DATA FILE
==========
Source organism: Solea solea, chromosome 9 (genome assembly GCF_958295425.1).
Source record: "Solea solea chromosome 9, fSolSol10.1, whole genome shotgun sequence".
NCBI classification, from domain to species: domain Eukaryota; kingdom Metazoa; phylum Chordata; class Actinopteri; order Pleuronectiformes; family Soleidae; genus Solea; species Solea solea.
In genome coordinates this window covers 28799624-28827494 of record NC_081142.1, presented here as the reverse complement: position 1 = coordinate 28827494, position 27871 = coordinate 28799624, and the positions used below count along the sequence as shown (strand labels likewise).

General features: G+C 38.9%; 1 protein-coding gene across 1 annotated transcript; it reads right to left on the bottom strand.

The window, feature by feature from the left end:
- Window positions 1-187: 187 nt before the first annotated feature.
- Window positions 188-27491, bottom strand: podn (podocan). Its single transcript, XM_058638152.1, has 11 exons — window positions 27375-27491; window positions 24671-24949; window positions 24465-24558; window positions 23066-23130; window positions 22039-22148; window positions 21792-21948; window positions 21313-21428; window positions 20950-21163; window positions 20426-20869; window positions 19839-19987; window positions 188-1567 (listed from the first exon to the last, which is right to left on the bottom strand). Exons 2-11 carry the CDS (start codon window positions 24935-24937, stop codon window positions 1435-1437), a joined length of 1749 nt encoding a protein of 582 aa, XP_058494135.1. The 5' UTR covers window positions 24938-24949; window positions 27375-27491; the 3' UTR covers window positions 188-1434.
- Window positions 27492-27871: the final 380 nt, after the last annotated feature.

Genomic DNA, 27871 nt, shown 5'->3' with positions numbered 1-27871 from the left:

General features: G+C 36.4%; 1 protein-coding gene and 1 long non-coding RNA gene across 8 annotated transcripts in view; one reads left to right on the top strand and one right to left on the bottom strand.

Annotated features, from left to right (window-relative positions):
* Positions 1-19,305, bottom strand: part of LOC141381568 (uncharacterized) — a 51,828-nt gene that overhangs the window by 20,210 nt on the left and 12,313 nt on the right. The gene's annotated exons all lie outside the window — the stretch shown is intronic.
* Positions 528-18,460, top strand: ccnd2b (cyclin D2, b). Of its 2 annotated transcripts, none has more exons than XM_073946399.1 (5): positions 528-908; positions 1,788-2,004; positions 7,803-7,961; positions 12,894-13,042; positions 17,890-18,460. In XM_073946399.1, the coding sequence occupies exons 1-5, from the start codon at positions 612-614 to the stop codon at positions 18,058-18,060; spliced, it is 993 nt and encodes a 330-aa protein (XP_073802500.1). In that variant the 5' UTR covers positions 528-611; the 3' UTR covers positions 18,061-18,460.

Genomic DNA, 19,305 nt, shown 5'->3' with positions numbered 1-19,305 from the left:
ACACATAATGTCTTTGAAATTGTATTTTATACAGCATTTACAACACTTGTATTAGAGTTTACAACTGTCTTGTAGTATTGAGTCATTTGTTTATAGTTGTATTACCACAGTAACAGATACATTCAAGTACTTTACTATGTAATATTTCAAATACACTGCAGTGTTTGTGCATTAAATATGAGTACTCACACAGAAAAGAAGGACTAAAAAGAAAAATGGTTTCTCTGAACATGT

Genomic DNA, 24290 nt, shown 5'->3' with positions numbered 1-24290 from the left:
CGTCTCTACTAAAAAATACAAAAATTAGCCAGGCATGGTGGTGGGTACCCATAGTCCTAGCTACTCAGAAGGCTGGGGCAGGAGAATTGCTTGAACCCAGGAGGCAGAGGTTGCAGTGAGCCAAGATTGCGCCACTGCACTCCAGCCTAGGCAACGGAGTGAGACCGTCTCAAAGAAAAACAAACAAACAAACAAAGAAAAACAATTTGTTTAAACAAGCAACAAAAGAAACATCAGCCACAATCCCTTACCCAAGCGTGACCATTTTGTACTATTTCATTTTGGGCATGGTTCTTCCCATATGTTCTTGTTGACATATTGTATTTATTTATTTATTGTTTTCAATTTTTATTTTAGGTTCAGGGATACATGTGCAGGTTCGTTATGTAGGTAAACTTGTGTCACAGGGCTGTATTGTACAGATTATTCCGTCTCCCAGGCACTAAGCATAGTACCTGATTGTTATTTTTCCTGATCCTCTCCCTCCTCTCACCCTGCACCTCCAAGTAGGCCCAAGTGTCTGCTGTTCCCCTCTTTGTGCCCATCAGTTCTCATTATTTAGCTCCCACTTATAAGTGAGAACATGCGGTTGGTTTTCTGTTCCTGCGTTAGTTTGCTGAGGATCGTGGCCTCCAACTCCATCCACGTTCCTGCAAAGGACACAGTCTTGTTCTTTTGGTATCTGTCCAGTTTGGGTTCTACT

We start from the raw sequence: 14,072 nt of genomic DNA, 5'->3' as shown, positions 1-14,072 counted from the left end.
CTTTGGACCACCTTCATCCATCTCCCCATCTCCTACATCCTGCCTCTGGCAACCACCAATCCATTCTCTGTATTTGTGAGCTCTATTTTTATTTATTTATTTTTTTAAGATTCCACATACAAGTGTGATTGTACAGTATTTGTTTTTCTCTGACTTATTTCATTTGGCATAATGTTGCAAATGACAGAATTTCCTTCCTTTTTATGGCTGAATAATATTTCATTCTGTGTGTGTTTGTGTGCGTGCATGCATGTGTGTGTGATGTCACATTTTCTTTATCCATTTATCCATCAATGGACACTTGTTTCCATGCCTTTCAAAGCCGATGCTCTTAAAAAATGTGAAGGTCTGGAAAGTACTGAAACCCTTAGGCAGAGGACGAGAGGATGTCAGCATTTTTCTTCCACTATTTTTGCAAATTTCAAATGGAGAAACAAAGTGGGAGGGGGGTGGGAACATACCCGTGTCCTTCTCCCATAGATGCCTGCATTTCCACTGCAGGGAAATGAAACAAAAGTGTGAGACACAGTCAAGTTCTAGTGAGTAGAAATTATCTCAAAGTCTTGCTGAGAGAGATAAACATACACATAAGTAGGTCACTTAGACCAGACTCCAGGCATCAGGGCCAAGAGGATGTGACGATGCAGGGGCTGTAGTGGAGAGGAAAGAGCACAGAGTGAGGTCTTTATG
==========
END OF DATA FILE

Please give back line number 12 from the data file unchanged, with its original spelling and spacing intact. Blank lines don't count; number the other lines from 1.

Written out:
Annotated features, from left to right (window-relative positions):